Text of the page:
Cruelty-Free Beauty Products Review

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"Beauty is pain," - said my grandma while brushing my 1-meter long, tangled hair. I was seven, and getting myself ready to go to school. She was helping me out with my ponytail. And I believe that was the last time I let her assist me. Suffering for beauty has many different meanings to many different people to many different cultures. By all means, do whatever you like with your own body. However don't let innocent, beautiful creatures of this world suffer for your looks. And by that I mean: purchase only cruelty-free!

I recently finished some of my cruelty-free goodies and I thought it's time to review them.

Rahua Shampoo and Conditioner

A dream to the scalp and the locks. You need very little to cleanse your hair, and the shampoo itself is very mild. Reminds me of honey somehow. A tender, glistening elixir made of organic ingredients. If you have a very sensitive scalp, or a dry scalp, or both, this one is perfect for you!

"Healing Quinoa boosts moisture retention, while Coconut and Shea Butter remove dirt, oil, and bacteria without stripping away nutrients - stronger lustrous hair is guaranteed. Ideal for color-treated tresses. Free from gluten, synthetics, parabens and sulfates. 100% natural, 100% vegan."

The conditioner can also be used as a heat protecting styling cream. Again, you need a tiny bit of it! I am pretty sure I won't need to buy a new one for the next 6 months or so. It just won't end!

The main Q - will I repurchase? And the answer is no. "If it's so great, why won't you buy it again?" - you must think now. While the product is great, amazing even, my next shampoo will have to come in a glass jar. My aim is to eliminate as much plastic from my life as I can. My goal is to reduce waste to a minimum, and purchase products from companies who go that extra mile. Keep you posted on my next choice!

Neals Yard Remedies

Because I have an acne-prone skin, I decided to try the Palmarosa range. I didn't purchase the full-size range because I wanted to try it first. So I chose the starters kit. There's a cleanser, a tonic, a moisturizer, a mask and a primer.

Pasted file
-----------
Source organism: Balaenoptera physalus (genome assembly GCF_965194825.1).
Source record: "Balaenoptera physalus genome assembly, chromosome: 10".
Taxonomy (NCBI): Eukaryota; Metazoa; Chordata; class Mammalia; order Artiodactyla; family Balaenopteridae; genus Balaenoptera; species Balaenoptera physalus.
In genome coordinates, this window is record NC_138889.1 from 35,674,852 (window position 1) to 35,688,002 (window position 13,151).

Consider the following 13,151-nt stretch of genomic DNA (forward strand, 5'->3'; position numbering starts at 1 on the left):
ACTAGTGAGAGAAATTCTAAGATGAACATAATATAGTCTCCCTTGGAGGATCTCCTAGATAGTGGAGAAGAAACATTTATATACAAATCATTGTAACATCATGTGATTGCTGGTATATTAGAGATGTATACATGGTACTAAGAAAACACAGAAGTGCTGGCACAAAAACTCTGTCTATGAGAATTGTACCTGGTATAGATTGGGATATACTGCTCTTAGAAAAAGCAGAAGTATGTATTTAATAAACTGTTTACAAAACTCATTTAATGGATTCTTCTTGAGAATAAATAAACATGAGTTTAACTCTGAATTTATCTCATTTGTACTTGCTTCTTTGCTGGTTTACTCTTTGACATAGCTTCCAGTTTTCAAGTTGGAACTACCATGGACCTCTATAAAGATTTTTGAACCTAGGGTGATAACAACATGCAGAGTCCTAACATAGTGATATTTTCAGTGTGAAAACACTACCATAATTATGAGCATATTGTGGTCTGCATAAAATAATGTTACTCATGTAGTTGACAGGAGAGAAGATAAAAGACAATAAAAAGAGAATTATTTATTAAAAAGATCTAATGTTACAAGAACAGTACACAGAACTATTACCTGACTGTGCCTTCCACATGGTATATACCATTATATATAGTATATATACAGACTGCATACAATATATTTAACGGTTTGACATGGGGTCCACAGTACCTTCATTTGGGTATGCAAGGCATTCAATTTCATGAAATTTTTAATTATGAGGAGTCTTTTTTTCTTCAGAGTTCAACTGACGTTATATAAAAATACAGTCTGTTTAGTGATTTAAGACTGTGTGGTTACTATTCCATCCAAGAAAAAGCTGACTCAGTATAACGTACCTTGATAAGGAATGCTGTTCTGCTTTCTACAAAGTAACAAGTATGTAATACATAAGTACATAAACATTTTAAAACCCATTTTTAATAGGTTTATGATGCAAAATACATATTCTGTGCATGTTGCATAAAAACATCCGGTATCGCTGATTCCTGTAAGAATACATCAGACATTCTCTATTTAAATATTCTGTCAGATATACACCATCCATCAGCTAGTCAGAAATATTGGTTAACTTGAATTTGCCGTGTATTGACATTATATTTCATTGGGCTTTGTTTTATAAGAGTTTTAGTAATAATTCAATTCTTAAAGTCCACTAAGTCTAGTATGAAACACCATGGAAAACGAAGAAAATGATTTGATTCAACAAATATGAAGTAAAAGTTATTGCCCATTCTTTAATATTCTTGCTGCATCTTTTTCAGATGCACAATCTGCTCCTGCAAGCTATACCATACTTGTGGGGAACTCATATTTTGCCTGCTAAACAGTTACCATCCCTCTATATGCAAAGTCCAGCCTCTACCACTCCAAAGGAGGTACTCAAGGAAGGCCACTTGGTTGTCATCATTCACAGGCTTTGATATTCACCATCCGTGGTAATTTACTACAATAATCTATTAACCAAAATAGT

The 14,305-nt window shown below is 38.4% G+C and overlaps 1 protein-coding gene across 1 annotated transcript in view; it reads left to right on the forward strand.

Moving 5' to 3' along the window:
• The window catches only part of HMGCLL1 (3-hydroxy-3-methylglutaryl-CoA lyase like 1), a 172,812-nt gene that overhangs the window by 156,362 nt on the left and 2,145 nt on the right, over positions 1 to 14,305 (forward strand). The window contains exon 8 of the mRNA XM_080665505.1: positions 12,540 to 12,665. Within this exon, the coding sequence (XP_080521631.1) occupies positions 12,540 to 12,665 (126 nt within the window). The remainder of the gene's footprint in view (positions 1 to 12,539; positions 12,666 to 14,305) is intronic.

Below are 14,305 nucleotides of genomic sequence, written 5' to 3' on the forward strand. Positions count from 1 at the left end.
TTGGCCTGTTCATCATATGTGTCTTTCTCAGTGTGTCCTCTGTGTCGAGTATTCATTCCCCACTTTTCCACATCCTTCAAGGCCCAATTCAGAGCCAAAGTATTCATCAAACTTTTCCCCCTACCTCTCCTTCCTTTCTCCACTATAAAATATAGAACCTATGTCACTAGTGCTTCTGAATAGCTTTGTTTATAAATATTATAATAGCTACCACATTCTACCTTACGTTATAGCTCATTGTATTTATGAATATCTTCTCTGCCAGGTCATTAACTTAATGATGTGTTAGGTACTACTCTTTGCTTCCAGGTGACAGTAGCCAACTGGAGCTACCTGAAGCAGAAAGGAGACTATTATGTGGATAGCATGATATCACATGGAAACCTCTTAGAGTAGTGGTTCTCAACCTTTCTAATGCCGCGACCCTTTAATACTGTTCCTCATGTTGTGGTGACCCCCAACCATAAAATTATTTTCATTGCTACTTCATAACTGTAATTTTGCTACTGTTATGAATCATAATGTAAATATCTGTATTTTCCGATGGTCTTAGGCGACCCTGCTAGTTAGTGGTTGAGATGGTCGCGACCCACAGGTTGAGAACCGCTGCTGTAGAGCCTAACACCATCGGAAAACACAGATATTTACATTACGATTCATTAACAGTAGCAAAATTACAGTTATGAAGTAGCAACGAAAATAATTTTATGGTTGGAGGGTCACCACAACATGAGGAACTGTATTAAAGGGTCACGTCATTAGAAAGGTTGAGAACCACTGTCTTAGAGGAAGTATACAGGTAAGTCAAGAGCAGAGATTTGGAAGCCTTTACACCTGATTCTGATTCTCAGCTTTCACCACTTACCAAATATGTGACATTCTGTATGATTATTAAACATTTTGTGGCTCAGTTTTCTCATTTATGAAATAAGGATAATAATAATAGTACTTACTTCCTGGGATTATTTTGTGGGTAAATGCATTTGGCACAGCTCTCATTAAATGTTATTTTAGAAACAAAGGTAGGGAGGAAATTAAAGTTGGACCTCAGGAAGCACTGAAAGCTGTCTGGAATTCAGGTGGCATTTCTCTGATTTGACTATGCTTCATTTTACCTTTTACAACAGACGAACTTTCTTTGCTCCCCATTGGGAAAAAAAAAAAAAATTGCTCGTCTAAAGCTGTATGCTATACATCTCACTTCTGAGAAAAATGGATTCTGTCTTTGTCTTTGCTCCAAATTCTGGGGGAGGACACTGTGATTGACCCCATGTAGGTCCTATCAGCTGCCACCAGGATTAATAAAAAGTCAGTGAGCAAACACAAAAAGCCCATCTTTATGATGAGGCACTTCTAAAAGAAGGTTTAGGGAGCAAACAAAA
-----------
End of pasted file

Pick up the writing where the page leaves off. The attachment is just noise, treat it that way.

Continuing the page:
The products are not bad, not at all, but they are not great either. At least, for my skin. I didn't see a lot of effect, unfortunately. Skincare is very personal, and if something doesn't work for me, doesn't necessarily mean that it's a bad product. I love the philosophy behind their company. And they have many great things besides the Palmarosa range. But, again, for my acne-prone skin, this didn't do much.

If I compare it to Kora Organics, well ... Kora made a huge difference, no doubt. I loved it. Don't ask me why I switched. I guess I wanted to try something else. I am the worst rebel, ever.

But now, I have this dilemma: Kora Organics' packaging. Just like the shampoo, I'd like my next skincare products to be in a more environment-friendly packaging. Meaning no plastic, preferably in a glass jar. And of course just as good. Miranda, please, please reconsider the packaging of your products! #OneCanHope,AmIRight?

Conclusion

This review might seem very short. But it's simply to the point. Something either works, or it doesn't. And, besides reviewing only what is in the jar, it's important to look at its shell too. Packaging creates waste, and a lot of that waste is not recyclable. Yes, plastic can be turned into something else, it can be recycled, once or twice. However, only a small fraction gets there. A lot of it is simply being dumped in the landfills. In the ocean, in the rivers, in the forests, ... . Make better choices.